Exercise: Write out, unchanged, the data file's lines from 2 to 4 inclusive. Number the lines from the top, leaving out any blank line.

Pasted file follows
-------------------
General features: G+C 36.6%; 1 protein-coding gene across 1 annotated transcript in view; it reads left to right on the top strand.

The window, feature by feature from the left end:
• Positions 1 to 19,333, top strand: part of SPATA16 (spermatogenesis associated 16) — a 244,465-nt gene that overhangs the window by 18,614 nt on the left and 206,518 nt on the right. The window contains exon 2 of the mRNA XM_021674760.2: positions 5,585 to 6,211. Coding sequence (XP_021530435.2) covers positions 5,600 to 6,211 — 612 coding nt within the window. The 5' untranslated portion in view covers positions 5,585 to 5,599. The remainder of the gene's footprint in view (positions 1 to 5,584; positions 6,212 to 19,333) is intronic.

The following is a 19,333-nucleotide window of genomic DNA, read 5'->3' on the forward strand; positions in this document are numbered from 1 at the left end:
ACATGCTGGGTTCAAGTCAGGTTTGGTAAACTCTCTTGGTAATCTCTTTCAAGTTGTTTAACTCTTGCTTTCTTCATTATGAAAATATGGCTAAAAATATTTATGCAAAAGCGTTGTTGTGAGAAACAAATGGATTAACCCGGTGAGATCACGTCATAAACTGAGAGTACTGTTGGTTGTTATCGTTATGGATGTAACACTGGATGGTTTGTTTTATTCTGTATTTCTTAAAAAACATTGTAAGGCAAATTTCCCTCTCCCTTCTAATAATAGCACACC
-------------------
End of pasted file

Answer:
The window, feature by feature from the left end:
• Positions 1 to 19,333, top strand: part of SPATA16 (spermatogenesis associated 16) — a 244,465-nt gene that overhangs the window by 18,614 nt on the left and 206,518 nt on the right. The window contains exon 2 of the mRNA XM_021674760.2: positions 5,585 to 6,211. Coding sequence (XP_021530435.2) covers positions 5,600 to 6,211 — 612 coding nt within the window. The 5' untranslated portion in view covers positions 5,585 to 5,599. The remainder of the gene's footprint in view (positions 1 to 5,584; positions 6,212 to 19,333) is intronic.

The following is a 19,333-nucleotide window of genomic DNA, read 5'->3' on the forward strand; positions in this document are numbered from 1 at the left end: